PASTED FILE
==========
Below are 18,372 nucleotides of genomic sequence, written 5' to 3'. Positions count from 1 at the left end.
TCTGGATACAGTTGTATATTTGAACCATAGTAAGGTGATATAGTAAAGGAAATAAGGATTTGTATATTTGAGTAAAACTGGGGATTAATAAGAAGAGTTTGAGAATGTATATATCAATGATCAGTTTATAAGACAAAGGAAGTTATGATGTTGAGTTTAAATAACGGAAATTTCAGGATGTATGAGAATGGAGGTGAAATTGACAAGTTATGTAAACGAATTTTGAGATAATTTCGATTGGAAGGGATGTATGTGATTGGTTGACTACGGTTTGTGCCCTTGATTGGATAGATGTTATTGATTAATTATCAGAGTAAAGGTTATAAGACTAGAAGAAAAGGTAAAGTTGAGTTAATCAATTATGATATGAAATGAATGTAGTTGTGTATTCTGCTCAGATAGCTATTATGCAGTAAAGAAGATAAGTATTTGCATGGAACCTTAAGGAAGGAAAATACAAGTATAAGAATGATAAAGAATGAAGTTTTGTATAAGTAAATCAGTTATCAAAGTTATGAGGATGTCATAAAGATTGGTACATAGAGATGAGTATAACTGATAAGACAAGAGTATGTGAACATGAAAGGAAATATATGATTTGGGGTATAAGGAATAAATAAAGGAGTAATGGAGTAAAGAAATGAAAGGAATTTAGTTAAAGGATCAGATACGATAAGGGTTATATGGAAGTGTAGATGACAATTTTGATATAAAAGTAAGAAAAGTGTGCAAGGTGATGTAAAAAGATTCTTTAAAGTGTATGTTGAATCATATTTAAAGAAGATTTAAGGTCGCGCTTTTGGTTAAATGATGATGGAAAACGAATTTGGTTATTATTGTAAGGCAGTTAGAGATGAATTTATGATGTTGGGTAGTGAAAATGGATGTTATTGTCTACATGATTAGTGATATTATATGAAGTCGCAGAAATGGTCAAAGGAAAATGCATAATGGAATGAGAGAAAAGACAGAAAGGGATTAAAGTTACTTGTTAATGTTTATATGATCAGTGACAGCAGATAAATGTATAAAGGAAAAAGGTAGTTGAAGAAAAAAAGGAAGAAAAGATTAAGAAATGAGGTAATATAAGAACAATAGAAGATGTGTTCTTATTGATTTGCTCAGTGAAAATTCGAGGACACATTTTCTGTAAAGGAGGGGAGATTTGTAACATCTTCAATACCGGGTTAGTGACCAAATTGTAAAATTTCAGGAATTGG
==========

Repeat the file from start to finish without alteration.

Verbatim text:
Below are 18,372 nucleotides of genomic sequence, written 5' to 3'. Positions count from 1 at the left end.
TCTGGATACAGTTGTATATTTGAACCATAGTAAGGTGATATAGTAAAGGAAATAAGGATTTGTATATTTGAGTAAAACTGGGGATTAATAAGAAGAGTTTGAGAATGTATATATCAATGATCAGTTTATAAGACAAAGGAAGTTATGATGTTGAGTTTAAATAACGGAAATTTCAGGATGTATGAGAATGGAGGTGAAATTGACAAGTTATGTAAACGAATTTTGAGATAATTTCGATTGGAAGGGATGTATGTGATTGGTTGACTACGGTTTGTGCCCTTGATTGGATAGATGTTATTGATTAATTATCAGAGTAAAGGTTATAAGACTAGAAGAAAAGGTAAAGTTGAGTTAATCAATTATGATATGAAATGAATGTAGTTGTGTATTCTGCTCAGATAGCTATTATGCAGTAAAGAAGATAAGTATTTGCATGGAACCTTAAGGAAGGAAAATACAAGTATAAGAATGATAAAGAATGAAGTTTTGTATAAGTAAATCAGTTATCAAAGTTATGAGGATGTCATAAAGATTGGTACATAGAGATGAGTATAACTGATAAGACAAGAGTATGTGAACATGAAAGGAAATATATGATTTGGGGTATAAGGAATAAATAAAGGAGTAATGGAGTAAAGAAATGAAAGGAATTTAGTTAAAGGATCAGATACGATAAGGGTTATATGGAAGTGTAGATGACAATTTTGATATAAAAGTAAGAAAAGTGTGCAAGGTGATGTAAAAAGATTCTTTAAAGTGTATGTTGAATCATATTTAAAGAAGATTTAAGGTCGCGCTTTTGGTTAAATGATGATGGAAAACGAATTTGGTTATTATTGTAAGGCAGTTAGAGATGAATTTATGATGTTGGGTAGTGAAAATGGATGTTATTGTCTACATGATTAGTGATATTATATGAAGTCGCAGAAATGGTCAAAGGAAAATGCATAATGGAATGAGAGAAAAGACAGAAAGGGATTAAAGTTACTTGTTAATGTTTATATGATCAGTGACAGCAGATAAATGTATAAAGGAAAAAGGTAGTTGAAGAAAAAAAGGAAGAAAAGATTAAGAAATGAGGTAATATAAGAACAATAGAAGATGTGTTCTTATTGATTTGCTCAGTGAAAATTCGAGGACACATTTTCTGTAAAGGAGGGGAGATTTGTAACATCTTCAATACCGGGTTAGTGACCAAATTGTAAAATTTCAGGAATTGG